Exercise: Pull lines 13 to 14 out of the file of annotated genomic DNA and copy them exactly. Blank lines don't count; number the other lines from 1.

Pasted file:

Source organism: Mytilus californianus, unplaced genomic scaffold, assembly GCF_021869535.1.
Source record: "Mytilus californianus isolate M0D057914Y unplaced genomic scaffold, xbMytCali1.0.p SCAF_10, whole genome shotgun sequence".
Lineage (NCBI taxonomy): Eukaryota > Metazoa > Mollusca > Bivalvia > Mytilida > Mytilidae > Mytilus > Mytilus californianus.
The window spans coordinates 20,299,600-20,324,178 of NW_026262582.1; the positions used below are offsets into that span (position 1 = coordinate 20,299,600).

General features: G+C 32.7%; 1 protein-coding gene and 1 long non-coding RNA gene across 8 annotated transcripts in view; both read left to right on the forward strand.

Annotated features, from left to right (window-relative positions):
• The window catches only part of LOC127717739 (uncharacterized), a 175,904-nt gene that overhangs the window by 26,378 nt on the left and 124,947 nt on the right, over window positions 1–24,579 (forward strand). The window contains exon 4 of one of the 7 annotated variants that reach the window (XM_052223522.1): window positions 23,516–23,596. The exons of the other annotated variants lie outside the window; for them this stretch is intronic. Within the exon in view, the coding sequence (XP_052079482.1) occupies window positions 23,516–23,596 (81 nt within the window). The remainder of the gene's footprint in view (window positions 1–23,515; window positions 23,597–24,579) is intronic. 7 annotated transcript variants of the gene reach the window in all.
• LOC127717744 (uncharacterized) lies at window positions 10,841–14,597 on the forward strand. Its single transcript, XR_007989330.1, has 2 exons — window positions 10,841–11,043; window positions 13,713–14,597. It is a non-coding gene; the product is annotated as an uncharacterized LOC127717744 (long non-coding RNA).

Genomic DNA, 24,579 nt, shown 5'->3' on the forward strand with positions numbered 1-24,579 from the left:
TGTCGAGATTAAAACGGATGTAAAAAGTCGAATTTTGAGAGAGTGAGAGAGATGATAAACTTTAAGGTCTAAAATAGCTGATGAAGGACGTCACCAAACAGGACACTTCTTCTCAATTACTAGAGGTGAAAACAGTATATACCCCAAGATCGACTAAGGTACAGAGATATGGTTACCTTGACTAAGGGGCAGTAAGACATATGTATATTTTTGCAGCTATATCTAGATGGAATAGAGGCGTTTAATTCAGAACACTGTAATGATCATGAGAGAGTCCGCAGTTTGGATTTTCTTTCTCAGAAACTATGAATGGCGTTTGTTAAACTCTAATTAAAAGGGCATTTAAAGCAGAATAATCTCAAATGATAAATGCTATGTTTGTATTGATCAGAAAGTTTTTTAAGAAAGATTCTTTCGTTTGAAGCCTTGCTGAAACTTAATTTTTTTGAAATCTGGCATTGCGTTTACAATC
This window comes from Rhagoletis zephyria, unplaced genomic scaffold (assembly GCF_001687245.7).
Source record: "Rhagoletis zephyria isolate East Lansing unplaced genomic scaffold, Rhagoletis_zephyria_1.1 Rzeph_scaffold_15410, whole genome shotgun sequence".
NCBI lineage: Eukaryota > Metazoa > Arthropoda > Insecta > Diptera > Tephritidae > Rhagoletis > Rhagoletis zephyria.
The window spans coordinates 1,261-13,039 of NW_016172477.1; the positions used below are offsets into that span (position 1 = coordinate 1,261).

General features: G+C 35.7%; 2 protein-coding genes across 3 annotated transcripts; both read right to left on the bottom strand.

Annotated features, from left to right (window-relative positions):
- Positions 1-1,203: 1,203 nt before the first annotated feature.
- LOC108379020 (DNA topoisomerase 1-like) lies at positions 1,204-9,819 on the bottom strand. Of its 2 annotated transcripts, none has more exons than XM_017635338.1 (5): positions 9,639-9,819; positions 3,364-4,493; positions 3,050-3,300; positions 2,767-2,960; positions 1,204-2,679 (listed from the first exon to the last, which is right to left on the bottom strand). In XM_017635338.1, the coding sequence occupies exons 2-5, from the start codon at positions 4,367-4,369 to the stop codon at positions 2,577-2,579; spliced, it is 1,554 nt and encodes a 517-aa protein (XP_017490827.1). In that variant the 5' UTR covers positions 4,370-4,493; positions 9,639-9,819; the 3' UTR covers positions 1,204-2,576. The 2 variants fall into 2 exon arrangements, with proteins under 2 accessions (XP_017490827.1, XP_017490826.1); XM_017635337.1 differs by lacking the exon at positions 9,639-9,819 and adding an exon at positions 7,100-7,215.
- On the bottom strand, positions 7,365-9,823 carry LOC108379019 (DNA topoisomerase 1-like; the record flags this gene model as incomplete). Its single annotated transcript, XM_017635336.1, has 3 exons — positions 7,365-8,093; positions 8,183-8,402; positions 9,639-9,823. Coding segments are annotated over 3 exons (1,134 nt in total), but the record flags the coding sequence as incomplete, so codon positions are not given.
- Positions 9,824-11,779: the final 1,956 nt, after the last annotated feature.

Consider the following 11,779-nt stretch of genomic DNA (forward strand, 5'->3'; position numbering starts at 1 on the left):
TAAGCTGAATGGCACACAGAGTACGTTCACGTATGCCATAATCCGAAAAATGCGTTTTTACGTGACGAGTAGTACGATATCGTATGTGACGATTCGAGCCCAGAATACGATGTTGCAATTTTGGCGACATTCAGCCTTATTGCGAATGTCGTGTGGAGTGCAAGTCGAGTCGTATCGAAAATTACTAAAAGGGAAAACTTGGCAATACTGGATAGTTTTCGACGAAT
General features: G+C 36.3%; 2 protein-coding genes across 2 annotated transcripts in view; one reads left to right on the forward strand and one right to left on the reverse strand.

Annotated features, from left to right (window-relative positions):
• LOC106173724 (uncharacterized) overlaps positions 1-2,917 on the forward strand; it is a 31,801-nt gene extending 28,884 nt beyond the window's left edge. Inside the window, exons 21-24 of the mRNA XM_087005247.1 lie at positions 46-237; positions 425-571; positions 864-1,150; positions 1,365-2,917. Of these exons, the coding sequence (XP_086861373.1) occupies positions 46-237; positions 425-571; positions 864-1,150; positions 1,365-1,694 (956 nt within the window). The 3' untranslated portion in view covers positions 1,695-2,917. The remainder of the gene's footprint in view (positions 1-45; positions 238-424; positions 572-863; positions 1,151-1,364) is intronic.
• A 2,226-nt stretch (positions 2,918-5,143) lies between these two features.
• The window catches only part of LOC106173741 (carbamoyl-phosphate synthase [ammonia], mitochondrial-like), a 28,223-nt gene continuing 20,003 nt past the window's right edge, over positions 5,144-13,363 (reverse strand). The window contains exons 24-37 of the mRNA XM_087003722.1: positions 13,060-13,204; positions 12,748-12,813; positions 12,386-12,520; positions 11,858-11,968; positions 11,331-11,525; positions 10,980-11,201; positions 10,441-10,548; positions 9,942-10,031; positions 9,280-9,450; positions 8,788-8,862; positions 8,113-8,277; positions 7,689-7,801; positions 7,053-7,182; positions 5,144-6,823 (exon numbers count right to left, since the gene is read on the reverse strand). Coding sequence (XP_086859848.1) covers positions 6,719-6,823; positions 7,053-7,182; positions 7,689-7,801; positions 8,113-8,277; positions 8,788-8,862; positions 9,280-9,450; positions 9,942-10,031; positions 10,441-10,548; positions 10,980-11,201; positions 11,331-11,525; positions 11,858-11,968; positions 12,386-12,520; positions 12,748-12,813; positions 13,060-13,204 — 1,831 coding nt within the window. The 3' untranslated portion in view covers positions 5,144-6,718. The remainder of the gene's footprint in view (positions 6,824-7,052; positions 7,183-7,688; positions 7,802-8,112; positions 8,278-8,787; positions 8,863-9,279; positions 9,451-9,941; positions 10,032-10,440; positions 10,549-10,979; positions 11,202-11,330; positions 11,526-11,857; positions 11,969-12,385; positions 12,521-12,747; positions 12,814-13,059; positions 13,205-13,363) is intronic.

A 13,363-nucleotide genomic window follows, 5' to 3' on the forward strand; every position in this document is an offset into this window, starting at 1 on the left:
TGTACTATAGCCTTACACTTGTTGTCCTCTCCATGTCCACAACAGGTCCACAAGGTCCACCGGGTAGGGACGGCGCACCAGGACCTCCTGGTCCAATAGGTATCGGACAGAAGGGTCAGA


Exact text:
NCBI lineage: Eukaryota > Metazoa > Arthropoda > Insecta > Diptera > Tephritidae > Rhagoletis > Rhagoletis zephyria.
The window spans coordinates 1,261-13,039 of NW_016172477.1; the positions used below are offsets into that span (position 1 = coordinate 1,261).